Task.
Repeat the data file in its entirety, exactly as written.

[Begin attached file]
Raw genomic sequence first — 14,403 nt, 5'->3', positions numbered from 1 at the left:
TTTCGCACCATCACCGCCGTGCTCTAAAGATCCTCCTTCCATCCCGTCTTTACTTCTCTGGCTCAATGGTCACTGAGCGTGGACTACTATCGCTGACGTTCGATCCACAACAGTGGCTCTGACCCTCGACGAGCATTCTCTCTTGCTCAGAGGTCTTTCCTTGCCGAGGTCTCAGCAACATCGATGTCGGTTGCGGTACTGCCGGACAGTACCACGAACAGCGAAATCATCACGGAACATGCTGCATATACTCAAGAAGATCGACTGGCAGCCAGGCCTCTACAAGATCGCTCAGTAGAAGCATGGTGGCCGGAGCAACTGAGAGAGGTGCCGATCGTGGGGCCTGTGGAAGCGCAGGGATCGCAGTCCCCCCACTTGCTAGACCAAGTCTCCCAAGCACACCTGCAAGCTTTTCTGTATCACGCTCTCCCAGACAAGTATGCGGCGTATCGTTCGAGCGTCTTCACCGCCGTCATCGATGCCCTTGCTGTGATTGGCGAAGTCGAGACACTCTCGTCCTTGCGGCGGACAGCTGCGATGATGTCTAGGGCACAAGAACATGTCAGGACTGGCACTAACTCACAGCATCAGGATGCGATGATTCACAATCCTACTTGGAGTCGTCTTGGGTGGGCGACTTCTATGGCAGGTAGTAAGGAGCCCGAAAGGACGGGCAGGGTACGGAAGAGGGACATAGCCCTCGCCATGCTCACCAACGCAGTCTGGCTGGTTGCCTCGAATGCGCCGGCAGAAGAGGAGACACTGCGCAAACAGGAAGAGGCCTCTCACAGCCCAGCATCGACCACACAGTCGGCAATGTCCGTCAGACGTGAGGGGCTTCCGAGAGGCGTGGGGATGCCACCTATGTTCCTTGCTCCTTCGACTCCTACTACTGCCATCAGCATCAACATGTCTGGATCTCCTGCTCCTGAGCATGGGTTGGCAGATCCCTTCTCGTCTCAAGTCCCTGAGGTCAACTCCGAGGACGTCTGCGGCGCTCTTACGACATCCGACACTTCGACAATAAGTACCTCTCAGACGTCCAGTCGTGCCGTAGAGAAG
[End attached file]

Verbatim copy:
Raw genomic sequence first — 14,403 nt, 5'->3', positions numbered from 1 at the left:
TTTCGCACCATCACCGCCGTGCTCTAAAGATCCTCCTTCCATCCCGTCTTTACTTCTCTGGCTCAATGGTCACTGAGCGTGGACTACTATCGCTGACGTTCGATCCACAACAGTGGCTCTGACCCTCGACGAGCATTCTCTCTTGCTCAGAGGTCTTTCCTTGCCGAGGTCTCAGCAACATCGATGTCGGTTGCGGTACTGCCGGACAGTACCACGAACAGCGAAATCATCACGGAACATGCTGCATATACTCAAGAAGATCGACTGGCAGCCAGGCCTCTACAAGATCGCTCAGTAGAAGCATGGTGGCCGGAGCAACTGAGAGAGGTGCCGATCGTGGGGCCTGTGGAAGCGCAGGGATCGCAGTCCCCCCACTTGCTAGACCAAGTCTCCCAAGCACACCTGCAAGCTTTTCTGTATCACGCTCTCCCAGACAAGTATGCGGCGTATCGTTCGAGCGTCTTCACCGCCGTCATCGATGCCCTTGCTGTGATTGGCGAAGTCGAGACACTCTCGTCCTTGCGGCGGACAGCTGCGATGATGTCTAGGGCACAAGAACATGTCAGGACTGGCACTAACTCACAGCATCAGGATGCGATGATTCACAATCCTACTTGGAGTCGTCTTGGGTGGGCGACTTCTATGGCAGGTAGTAAGGAGCCCGAAAGGACGGGCAGGGTACGGAAGAGGGACATAGCCCTCGCCATGCTCACCAACGCAGTCTGGCTGGTTGCCTCGAATGCGCCGGCAGAAGAGGAGACACTGCGCAAACAGGAAGAGGCCTCTCACAGCCCAGCATCGACCACACAGTCGGCAATGTCCGTCAGACGTGAGGGGCTTCCGAGAGGCGTGGGGATGCCACCTATGTTCCTTGCTCCTTCGACTCCTACTACTGCCATCAGCATCAACATGTCTGGATCTCCTGCTCCTGAGCATGGGTTGGCAGATCCCTTCTCGTCTCAAGTCCCTGAGGTCAACTCCGAGGACGTCTGCGGCGCTCTTACGACATCCGACACTTCGACAATAAGTACCTCTCAGACGTCCAGTCGTGCCGTAGAGAAG